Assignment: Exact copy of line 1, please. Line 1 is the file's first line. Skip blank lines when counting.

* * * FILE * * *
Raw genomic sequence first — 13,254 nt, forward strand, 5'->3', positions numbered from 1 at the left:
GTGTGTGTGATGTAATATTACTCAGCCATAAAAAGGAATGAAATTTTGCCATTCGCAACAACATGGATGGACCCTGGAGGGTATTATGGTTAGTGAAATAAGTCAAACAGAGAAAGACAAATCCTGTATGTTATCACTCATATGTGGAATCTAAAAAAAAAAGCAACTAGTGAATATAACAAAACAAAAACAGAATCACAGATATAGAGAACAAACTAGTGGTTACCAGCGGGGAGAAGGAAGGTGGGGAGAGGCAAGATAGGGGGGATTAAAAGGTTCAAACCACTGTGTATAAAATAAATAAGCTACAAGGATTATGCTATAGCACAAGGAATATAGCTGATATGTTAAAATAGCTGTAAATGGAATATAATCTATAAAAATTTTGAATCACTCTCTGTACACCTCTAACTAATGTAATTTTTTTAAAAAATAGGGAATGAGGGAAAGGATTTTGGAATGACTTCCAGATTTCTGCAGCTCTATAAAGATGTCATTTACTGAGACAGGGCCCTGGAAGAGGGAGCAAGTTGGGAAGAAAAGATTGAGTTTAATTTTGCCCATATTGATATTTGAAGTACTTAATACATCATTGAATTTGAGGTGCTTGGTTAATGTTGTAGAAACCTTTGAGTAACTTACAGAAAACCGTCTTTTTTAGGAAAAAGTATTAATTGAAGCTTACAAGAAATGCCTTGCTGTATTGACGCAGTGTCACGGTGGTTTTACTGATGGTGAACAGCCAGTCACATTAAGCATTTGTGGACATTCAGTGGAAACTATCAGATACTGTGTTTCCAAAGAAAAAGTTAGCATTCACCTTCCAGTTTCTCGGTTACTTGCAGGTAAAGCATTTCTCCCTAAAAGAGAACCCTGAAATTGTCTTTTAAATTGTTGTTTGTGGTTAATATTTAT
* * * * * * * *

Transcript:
Raw genomic sequence first — 13,254 nt, forward strand, 5'->3', positions numbered from 1 at the left: